Do autistic girls have better communication and interaction skills than autistic boys?

Last updated 21 October 2021
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There is ongoing debate as to whether autism spectrum disorder (ASD) differentially affects males and females. Several meta-analyses have found little difference between males and females with ASD in terms of social communication and interaction skills.1 However, such analyses have often relied on diagnostic instruments such as the Autism Diagnostic Observation Schedule, Second Edition (ADOS-2)2 that may not be sensitive to how autism presents in females.1,3 What’s more, many have been based on global (‘broad construct’) scores,4-6 that reflect overall social communication and interaction skills, which could miss subtler differences in specific domains (‘narrow constructs’).

To overcome these limitations, Henry Wood-Downie, Bonnie Wong and colleagues at the University of Southampton conducted a meta-analysis to investigate sex/gender differences across autistic and non-autistic children, adolescents, and adults in narrow constructs of social communication and interaction (e.g., peer relationships) that were not measured using diagnostic instruments. Across 16 studies (2,730 participants), they found a significant difference between autistic females and males in terms of their social interaction and communication skills. Specifically, they found evidence of more advanced social skills in autistic females than males that mirror sex/gender differences in non-autistic individuals.

“Our findings suggest that there are important differences between autistic males and females in terms of their social presentation, which are likely not captured by current diagnostic instruments”, explains Wood-Downie. “This issue might contribute to the under reporting and late recognition of autism in females, thereby delaying access to support”.

The researchers explain that education and health professionals might be less likely to recognise and refer autistic females for assessment and support due to differences in their social presentation, compared to males. The researchers explain that affected females might not exhibit stereotypical features associated with autism; for example, they might appear to be part of social groups in the playground.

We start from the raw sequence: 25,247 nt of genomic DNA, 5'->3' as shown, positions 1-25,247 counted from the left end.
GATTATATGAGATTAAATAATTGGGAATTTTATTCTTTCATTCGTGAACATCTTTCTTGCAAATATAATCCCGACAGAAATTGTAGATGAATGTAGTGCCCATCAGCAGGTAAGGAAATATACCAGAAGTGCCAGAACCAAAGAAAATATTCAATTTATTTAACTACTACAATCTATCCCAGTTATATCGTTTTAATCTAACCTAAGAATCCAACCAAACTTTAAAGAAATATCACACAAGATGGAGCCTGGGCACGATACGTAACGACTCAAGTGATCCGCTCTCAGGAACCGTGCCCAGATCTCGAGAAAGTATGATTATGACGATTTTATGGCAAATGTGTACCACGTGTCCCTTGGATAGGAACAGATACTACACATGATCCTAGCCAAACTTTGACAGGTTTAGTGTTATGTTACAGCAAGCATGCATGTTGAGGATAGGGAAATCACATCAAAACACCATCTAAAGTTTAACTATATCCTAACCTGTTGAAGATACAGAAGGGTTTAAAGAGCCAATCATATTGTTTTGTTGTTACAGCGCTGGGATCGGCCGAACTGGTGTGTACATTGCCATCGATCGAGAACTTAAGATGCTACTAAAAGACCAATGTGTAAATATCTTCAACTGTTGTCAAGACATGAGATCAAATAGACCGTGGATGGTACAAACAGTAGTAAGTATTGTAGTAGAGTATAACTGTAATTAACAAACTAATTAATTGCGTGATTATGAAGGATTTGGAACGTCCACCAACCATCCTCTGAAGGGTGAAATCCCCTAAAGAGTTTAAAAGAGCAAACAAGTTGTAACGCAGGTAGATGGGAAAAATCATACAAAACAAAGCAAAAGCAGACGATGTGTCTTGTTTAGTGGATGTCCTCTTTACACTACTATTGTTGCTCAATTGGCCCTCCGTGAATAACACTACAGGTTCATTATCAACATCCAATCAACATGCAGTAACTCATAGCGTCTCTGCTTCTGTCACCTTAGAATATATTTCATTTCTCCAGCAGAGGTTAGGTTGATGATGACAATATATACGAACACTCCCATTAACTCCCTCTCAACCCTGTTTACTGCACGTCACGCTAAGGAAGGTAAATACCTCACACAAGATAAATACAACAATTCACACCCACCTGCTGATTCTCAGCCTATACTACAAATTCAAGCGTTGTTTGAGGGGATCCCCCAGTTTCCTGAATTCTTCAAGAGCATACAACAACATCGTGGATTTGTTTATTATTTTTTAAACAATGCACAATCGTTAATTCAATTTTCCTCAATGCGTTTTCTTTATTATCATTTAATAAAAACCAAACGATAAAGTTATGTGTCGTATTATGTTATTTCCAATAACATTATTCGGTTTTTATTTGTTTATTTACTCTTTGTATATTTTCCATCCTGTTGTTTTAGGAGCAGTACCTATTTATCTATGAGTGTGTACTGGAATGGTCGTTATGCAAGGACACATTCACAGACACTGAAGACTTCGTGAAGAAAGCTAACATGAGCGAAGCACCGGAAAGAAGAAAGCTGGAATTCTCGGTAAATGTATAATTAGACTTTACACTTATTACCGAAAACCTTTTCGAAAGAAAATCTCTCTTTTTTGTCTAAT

“We were interested to find that non-autistic females also had more advanced social skills than non-autistic males”, describes Wong. “With this in mind, we therefore consider it important that practitioners account for normative sex/gender differences, such as comparing potentially autistic females to non-autistic females, where differences may be more apparent”.

Referring to

Wood-Downie H et al (2021). Research Review: A systematic review and meta-analysis of sex/gender differences in social interaction and communication in autistic and nonautistic children and adolescents. J Child Psychol Psychiatry, 62, 922–936.

References

  1. Lai MC & Szatmari P (2020). Sex and gender impacts on the behavioural presentation and recognition of autism. Curr Opin Psychiatry, 33, 117–123.
  2. Lord C et al (2012). Autism diagnostic observation schedule (2nd edn.). Los Angeles, CA: Western Psychological Services.
  3. Hull L & Mandy W (2017). Protective effect or missed diagnosis? Females with autism spectrum disorder. Future Neurol, 12, 159–169.
  4. Van Wijngaarden-Cremers PJM et al (2014). Gender and age differences in the core triad of impairments in autism spectrum disorders: a systematic review and meta-analysis. Autism Dev. Disord., 44, 627–635.
  5. Mahendiran T et al (2019). Meta-analysis of sex differences in social and communication function in children with autism spectrum disorder and attention-deficit/hyperactivity disorder. Front Psychiatry, 10, 804.
  6. Hull L et al (2017). Behavioural and cognitive sex/gender differences in autism spectrum condition and typically developing males and females. Autism, 21, 706–727.

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Dr Jessica Edwards
Jessica received her MA in Biological Sciences and her DPhil in Neurobehavioural Genetics from the University of Oxford (Magdalen College). After completing her post-doctoral research, she moved into scientific editing and publishing, first working for Spandidos Publications (London, UK) and then moving to Nature Publishing Group. Jessica is now a freelance editor and science writer, and started writing for “The Bridge” in December 2017.

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